Thursday, May 24, 2012
by Ned Wazowski
The Button-Down Mind of Bob Newhart, 1960
Comedy gold, one phone call at a time.
Bob Newhart is certainly the world’s most successful former accountant. His debut comedy album, The Button-Down Mind of Bob Newhart, was the first comedy album to win a Grammy award for Album of the Year, and he is the only comedian to win for Best New Artist. Billboard Magazine lists the album as the 20th best-selling album of all time. Not bad for a guy onstage with a prop phone.
As a kid, I learned a lot about history through my parents’ collection of 1960s comedy albums. On this album’s “Khrushchev Landing Rehearsal” routine, we get a peek into the attempts to make light of cold war fears, two years before the Cuban Missile Crisis. (“Make a note; we’re going to have to spray his head.”)
However, while the premise of routines like “The Driving Instructor” may seem old-fashioned (women drivers), they are really about trying to stay positive and upbeat on the job in the face of incompetence. In short: customer service. And the genius of Bob Newhart is that this album isn’t a perfect capsule of its time – it’s just as true today. “The Cruise of the U.S.S. Codfish” and especially “Abe Lincoln vs. Madison Avenue” get more and more relevant with each passing year.
The main thing, of course, is that Bob Newhart is funny. His routines are the perfect balance of the ordinary with the extraordinary. And as a straight man in a one-sided conversation, he lets the audience fill in the gaps, bring them into the routine.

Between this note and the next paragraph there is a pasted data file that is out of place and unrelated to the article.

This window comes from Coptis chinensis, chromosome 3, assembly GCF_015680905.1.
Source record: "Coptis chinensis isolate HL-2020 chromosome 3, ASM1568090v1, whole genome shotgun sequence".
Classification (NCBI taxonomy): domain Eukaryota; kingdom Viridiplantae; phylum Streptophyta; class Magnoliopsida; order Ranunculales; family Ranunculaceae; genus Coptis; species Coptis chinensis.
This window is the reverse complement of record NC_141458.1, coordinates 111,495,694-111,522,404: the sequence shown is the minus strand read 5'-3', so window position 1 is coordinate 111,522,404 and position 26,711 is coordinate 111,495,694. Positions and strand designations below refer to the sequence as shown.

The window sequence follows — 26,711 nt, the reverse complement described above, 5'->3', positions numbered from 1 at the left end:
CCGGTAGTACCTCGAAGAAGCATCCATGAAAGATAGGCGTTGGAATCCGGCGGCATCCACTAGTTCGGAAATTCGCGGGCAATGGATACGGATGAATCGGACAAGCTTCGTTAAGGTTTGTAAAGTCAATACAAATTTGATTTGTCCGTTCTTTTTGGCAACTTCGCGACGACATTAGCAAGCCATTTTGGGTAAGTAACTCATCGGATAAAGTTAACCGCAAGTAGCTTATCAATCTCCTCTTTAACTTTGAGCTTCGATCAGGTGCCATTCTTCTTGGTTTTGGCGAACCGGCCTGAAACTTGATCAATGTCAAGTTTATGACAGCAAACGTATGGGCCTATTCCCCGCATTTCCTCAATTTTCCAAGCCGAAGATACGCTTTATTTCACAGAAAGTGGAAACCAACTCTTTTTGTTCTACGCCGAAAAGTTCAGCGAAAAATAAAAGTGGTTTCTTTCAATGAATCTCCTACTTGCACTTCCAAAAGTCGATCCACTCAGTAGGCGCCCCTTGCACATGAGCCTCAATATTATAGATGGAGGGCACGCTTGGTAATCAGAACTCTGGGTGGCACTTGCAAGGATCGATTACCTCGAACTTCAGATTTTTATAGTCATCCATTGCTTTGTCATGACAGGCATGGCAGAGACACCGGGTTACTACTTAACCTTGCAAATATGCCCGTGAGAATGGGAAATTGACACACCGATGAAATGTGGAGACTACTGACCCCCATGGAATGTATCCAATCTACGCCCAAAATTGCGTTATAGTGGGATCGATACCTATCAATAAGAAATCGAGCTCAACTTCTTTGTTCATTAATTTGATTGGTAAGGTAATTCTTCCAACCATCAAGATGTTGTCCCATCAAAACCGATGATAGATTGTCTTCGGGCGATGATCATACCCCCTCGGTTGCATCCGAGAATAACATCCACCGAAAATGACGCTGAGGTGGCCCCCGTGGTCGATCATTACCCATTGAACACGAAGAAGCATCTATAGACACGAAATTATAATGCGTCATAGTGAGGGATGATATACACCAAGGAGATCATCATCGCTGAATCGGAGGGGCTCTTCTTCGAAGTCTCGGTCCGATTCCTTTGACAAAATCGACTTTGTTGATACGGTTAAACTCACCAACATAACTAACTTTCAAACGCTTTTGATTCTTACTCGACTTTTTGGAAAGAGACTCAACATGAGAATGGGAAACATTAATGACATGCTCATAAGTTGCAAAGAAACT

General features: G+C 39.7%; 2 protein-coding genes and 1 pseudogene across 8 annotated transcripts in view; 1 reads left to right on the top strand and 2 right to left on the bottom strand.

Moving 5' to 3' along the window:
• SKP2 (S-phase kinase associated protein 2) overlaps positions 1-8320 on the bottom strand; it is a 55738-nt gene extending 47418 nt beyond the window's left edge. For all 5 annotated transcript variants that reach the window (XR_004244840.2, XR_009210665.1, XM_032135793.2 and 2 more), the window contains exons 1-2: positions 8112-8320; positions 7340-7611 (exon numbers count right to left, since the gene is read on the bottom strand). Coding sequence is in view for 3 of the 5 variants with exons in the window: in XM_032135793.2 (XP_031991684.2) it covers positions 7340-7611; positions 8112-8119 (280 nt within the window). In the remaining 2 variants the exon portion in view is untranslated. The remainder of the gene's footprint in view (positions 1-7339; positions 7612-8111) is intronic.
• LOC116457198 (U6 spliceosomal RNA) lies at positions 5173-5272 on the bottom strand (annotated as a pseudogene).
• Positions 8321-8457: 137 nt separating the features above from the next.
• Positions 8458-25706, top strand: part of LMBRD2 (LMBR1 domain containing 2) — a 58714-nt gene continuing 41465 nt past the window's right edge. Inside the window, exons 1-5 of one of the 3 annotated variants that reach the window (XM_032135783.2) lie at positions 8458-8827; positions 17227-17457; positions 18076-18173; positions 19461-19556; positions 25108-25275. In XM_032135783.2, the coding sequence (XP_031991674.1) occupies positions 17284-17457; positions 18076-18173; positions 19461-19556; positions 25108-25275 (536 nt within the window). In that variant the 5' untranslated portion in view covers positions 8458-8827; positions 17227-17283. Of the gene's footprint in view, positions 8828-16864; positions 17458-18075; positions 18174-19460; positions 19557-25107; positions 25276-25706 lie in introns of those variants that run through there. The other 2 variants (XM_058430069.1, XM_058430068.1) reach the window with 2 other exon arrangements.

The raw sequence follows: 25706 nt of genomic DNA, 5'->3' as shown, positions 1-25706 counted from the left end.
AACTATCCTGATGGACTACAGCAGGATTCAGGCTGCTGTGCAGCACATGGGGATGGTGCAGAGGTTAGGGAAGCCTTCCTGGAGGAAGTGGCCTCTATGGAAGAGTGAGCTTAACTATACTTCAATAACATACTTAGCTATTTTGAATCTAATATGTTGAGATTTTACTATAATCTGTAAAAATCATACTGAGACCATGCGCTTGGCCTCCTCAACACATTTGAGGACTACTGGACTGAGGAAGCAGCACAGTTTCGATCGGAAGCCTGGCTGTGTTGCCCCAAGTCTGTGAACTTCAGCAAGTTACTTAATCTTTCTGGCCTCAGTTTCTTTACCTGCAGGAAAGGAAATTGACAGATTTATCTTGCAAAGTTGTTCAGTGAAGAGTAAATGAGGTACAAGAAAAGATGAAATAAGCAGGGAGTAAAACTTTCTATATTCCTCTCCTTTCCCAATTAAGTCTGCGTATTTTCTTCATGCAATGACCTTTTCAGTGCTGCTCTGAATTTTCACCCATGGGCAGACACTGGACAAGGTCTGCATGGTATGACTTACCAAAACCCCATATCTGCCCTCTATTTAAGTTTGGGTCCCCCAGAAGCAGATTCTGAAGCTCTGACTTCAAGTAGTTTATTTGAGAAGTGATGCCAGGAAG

In a recent interview, Newhart explains: “So at the end, when you finish, they applauded, but they really were applauding themselves on how clever they were to figure out what was going on on the other [side], so they were involved. They weren’t just passively sitting back and listening to something.”
Newhart’s timing is always impeccable. He said later that in the early days he didn’t have a lot of control over how the albums were mixed, and was especially disappointed in the way the pauses were shortened. That’s hard to imagine, because the timing of Newhart’s routines on this album seem to use jewel bearings. Listen to “The Driving Instructor” (especially the “flashing red light” bit) and you’ll see what I mean.
As terrific as the album is, the circumstances that went in to its production were pretty unlikely. Newhart hadn’t even performed in front of an audience before getting the record deal. Check out this fascinating BBC radio documentary about putting the album together.
It’s hard to pin down a favorite from the album, but I guess it would have to be Abe Lincoln. It’s such a smart routine, and so funny the way it dismantles the myth of Lincoln to produce a more familiar brand of politician. And of course, it has the best ending punch line ever.
One listen to this album and you’ll be grateful that Newhart’s career as an accountant didn’t take off. Accountancy’s loss is definitely our gain.
This giclée of the 1986 Roger Believe cover of Past Message (Messaggio Passato) is part...